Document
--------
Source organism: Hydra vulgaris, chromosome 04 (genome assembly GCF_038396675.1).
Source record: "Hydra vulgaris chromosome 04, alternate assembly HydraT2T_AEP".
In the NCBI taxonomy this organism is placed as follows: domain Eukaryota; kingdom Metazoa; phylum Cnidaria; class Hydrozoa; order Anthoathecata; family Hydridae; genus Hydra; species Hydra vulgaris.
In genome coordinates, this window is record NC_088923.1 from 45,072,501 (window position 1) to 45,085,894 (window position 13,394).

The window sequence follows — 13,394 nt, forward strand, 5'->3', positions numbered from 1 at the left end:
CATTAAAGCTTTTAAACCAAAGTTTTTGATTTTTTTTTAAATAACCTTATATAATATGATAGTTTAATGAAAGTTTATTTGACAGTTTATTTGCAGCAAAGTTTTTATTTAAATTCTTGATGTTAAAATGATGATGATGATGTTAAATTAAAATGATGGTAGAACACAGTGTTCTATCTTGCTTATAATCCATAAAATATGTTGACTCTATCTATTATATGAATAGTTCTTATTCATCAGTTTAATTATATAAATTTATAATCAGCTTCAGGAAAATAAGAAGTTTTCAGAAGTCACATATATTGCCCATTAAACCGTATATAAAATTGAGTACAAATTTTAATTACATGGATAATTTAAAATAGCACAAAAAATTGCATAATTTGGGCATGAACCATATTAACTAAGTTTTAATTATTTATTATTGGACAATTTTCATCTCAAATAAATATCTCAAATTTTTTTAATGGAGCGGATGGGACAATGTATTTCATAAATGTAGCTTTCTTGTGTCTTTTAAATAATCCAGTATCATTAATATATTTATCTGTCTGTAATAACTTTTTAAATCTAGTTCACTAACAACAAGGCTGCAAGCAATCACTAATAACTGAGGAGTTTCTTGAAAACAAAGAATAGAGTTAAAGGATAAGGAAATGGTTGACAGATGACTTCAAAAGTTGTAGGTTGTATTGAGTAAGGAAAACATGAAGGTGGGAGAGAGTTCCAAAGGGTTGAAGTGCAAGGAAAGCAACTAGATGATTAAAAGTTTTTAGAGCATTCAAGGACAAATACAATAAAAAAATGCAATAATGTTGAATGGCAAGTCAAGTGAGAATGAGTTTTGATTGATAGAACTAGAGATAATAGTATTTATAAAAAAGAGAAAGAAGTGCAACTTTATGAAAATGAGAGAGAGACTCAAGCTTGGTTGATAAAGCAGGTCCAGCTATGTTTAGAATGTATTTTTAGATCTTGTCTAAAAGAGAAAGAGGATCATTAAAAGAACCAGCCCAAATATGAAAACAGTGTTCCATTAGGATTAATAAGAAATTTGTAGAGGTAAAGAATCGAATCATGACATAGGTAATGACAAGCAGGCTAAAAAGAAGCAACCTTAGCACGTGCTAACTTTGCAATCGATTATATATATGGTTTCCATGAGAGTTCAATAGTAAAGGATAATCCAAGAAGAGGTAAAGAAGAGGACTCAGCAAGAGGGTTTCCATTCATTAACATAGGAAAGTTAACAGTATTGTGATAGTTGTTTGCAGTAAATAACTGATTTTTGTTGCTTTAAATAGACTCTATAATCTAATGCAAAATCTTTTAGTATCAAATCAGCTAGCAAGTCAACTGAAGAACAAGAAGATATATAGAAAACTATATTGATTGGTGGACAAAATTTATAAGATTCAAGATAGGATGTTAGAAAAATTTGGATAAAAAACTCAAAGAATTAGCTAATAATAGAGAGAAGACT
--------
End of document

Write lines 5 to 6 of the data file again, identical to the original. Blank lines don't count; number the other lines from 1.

The window sequence follows — 13,394 nt, forward strand, 5'->3', positions numbered from 1 at the left end:
CATTAAAGCTTTTAAACCAAAGTTTTTGATTTTTTTTTAAATAACCTTATATAATATGATAGTTTAATGAAAGTTTATTTGACAGTTTATTTGCAGCAAAGTTTTTATTTAAATTCTTGATGTTAAAATGATGATGATGATGTTAAATTAAAATGATGGTAGAACACAGTGTTCTATCTTGCTTATAATCCATAAAATATGTTGACTCTATCTATTATATGAATAGTTCTTATTCATCAGTTTAATTATATAAATTTATAATCAGCTTCAGGAAAATAAGAAGTTTTCAGAAGTCACATATATTGCCCATTAAACCGTATATAAAATTGAGTACAAATTTTAATTACATGGATAATTTAAAATAGCACAAAAAATTGCATAATTTGGGCATGAACCATATTAACTAAGTTTTAATTATTTATTATTGGACAATTTTCATCTCAAATAAATATCTCAAATTTTTTTAATGGAGCGGATGGGACAATGTATTTCATAAATGTAGCTTTCTTGTGTCTTTTAAATAATCCAGTATCATTAATATATTTATCTGTCTGTAATAACTTTTTAAATCTAGTTCACTAACAACAAGGCTGCAAGCAATCACTAATAACTGAGGAGTTTCTTGAAAACAAAGAATAGAGTTAAAGGATAAGGAAATGGTTGACAGATGACTTCAAAAGTTGTAGGTTGTATTGAGTAAGGAAAACATGAAGGTGGGAGAGAGTTCCAAAGGGTTGAAGTGCAAGGAAAGCAACTAGATGATTAAAAGTTTTTAGAGCATTCAAGGACAAATACAATAAAAAAATGCAATAATGTTGAATGGCAAGTCAAGTGAGAATGAGTTTTGATTGATAGAACTAGAGATAATAGTATTTATAAAAAAGAGAAAGAAGTGCAACTTTATGAAAATGAGAGAGAGACTCAAGCTTGGTTGATAAAGCAGGTCCAGCTATGTTTAGAATGTATTTTTAGATCTTGTCTAAAAGAGAAAGAGGATCATTAAAAGAACCAGCCCAAATATGAAAACAGTGTTCCATTAGGATTAATAAGAAATTTGTAGAGGTAAAGAATCGAATCATGACATAGGTAATGACAAGCAGGCTAAAAAGAAGCAACCTTAGCACGTGCTAACTTTGCAATCGATTATATATATGGTTTCCATGAGAGTTCAATAGTAAAGGATAATCCAAGAAGAGGTAAAGAAGAGGACTCAGCAAGAGGGTTTCCATTCATTAACATAGGAAAGTTAACAGTATTGTGATAGTTGTTTGCAGTAAATAACTGATTTTTGTTGCTTTAAATAGACTCTATAATCTAATGCAAAATCTTTTAGTATCAAATCAGCTAGCAAGTCAACTGAAGAACAAGAAGATATATAGAAAACTATATTGATTGGTGGACAAAATTTATAAGATTCAAGATAGGATGTTAGAAAAATTTGGATAAAAAACTCAAAGAATTAGCTAATAATAGAGAGAAGACT